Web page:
Baby and You

Hydration

Thirsty work

Hydration is an area that tends to be overlooked while pregnant and after pregnancy. The Natural Hydration Council’s Hydration for Pregnancy and Motherhood fact sheet, written by Dr Emma Derbyshire, public health nutritionist and advisor to the Natural Hydration Council, highlights the importance of adequate hydration during and after pregnancy

Pregnancy is an exciting and sometimes nerve-wracking time when we face the unknown experience of motherhood and watch the profound changes our bodies undergo in preparation for the birth of a child.

For many women, early pregnancy is a time of reappraisal of behaviour, nutrition and lifestyle to ensure that their unborn child has the best and healthiest start in life. Most pregnant women are likely to pay more attention to living healthily and eating a healthy diet than they did prior to pregnancy, but there is a chance that they may still overlook a key element in antenatal well-being; hydration.

Adequate hydration is especially important during and after pregnancy to help meet the physiological changes that occur during these important phases of the life-cycle. Water is needed to form amniotic fluid that surrounds the baby, support the increase in blood plasma volume and produce breast milk. Also, in the early stages of pregnancy vomiting can lead to fluid losses. In some cases hyperemisis gravidarium, a medical condition where pregnant women experience acute vomiting has been found to cause dehydration symptoms and weight loss.1 Women who cannot keep water down should come into hospital.

Top Tips

  1. Whilst pregnant women can meet their body’s requirements from other drinks, water is one of the healthiest ways to hydrate as it has no calories, sugar or caffeine.
  2. Women should aim to increase their total water intakes by an extra 300ml/day during pregnancy over and above the 2000ml/day (2 litres) of total water intake recommended by EFSA26.
  3. Women breastfeeding should make sure that they are getting enough fluids, and should aim to increase their total water intake by an extra 700ml/day during breastfeeding over the 2000ml/day (2 litres) of total water intake recommended by EFSA27. Try to remember to keep a glass of water on hand when you sit down to feed your baby, whether from breast or bottle.
  4. Foods can also contribute to your daily water intake. Those with a high water content; for example, melon, soups, stews, fruit and vegetables, will make the greatest contribution.
  5. Pregnant women should try to drink water little and often, as drinking large volumes of water at any one time (and particularly before bedtime) may be uncomfortable for a mother-to-be due to bladder expansion and foetal growth, especially in the latter half of pregnancy as bladder capacity is impacted.
  6. Drinking plenty of water can help relieve the symptoms of constipation, which around 32 per cent of pregnant women are affected by, especially during the first and second trimesters28.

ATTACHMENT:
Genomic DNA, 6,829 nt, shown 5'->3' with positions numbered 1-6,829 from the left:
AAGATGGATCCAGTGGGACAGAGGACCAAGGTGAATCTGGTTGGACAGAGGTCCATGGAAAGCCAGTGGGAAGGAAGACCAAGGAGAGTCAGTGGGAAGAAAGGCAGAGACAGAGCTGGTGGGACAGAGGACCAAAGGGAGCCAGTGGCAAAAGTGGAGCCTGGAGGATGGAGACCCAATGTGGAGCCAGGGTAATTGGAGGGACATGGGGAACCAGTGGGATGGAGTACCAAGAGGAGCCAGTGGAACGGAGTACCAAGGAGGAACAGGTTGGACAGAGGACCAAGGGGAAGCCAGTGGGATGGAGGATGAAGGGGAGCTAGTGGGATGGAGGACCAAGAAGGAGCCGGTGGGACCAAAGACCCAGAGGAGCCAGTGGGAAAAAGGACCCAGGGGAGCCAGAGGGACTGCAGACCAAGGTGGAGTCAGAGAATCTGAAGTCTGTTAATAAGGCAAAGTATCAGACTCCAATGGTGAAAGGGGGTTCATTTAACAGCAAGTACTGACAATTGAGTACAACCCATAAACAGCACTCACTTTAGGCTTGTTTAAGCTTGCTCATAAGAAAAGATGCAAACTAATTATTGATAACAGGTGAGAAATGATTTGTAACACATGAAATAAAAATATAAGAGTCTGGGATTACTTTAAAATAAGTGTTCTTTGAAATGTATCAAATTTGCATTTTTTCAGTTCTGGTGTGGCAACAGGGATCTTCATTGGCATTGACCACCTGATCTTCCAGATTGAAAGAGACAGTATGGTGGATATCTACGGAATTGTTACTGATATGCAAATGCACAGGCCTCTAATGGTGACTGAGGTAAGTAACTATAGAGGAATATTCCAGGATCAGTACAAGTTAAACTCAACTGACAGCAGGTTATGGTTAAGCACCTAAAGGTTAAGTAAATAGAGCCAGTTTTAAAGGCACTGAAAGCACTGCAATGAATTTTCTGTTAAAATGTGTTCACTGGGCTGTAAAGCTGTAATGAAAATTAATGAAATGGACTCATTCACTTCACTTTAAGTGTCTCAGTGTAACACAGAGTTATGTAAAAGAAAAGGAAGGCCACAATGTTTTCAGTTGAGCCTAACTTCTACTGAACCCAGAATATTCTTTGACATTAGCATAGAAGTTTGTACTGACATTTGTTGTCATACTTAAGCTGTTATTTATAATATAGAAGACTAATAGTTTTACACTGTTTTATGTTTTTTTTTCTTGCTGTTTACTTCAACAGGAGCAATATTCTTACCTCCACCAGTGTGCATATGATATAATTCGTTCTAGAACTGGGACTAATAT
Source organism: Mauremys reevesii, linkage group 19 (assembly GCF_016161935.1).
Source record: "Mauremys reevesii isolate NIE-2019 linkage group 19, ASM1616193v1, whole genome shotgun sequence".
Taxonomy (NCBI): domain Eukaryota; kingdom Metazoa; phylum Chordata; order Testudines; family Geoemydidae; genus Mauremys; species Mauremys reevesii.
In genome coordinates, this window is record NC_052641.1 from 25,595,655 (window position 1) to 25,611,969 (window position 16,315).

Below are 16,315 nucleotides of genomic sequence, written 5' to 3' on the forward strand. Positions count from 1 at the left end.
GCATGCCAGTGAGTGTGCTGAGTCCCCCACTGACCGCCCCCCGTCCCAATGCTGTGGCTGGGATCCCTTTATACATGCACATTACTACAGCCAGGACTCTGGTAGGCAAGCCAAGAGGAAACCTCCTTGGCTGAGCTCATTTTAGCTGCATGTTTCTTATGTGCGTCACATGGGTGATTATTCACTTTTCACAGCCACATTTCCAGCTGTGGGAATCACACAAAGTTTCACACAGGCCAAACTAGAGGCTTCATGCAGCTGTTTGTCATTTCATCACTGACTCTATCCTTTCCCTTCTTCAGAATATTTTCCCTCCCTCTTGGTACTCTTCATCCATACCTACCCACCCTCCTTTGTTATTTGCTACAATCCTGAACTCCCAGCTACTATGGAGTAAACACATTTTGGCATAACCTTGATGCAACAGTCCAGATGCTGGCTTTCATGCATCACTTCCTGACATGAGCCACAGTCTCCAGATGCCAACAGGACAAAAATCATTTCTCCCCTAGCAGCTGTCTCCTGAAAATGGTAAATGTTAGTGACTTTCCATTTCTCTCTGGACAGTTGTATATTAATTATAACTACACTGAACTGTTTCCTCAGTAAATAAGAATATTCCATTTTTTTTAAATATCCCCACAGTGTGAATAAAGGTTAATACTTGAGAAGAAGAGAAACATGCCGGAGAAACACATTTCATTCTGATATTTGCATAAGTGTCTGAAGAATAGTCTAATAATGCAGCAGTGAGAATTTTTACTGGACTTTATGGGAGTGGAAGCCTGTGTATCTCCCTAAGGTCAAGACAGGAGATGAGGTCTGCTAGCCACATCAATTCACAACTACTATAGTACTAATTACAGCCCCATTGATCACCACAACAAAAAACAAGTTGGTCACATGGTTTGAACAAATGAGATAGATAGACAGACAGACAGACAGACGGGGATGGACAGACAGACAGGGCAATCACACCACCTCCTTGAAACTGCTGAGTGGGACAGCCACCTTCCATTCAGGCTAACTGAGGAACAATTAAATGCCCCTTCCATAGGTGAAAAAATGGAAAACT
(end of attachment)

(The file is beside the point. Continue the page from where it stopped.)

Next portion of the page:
7. If you are pregnant or planning a pregnancy, the Department of Health advises drinking no alcohol at all as this can lead to long-term harm to your baby29.
  8. Limit the amount of caffeine you drink during pregnancy. The Department of Health advises that during pregnancy women shouldn’t consume more than about two standard mugs of instant coffee or two standard mugs of tea30. Equally, pregnant women should be cautious of certain herbal teas that can contain high levels of pyrrolizidine alkaloids (plant chemicals produced to stave off insects)23. Borage leaf and comfrey tea have been found to contain these.

This article was produced using excerpts from the Natural Hydration Council’s Hydration for Pregnancy and Motherhood fact sheet, courtesy of the Natural Hydration Council. Visit http://www.naturalhydrationcouncil.org.uk/hydration-facts/fact-sheets/

REFERENCES

  • 1. Ducarme G & Dochez V (2015) Hyperemesis gravidarium: a review. Presse Med 44(12 Pt 1): 1126–34.
  • 23. Mädge I et al. (2015) Pyrrolizidine alkaloids in herbal teas for infants, pregnant or lactating women. Food Chem187:491–8.
  • 26. EFSA (2010) Scientific Opinion on Dietary Reference Values for water. EFSA Journal 8(3):1459.
  • 27. EFSA (2010) Scientific Opinion on Dietary Reference Values for water. EFSA Journal 8(3):1459.
  • 28. Derbyshire EJ et al. (2007) Changes in bowel function: pregnancy and the puerperium. Dig Dis Sci 52(2):324–8.
  • 29. Department of Health (2016) UK Chief Medical Officers’ Alcohol Guidelines Review Summary of the proposed new guidelines. Available at: https://assets.publishing.service.gov.uk/government/uploads/system/uploads/attachment_data/file/545937/UK_CMOs__report.pdf
  • 30. NHS Choices (2015) Should I limit caffeine during pregnancy? Available at: http://www.nhs.uk/chq/Pages/limit-caffeine-during-pregnancy.aspx?CategoryID=54&SubCategoryID=216

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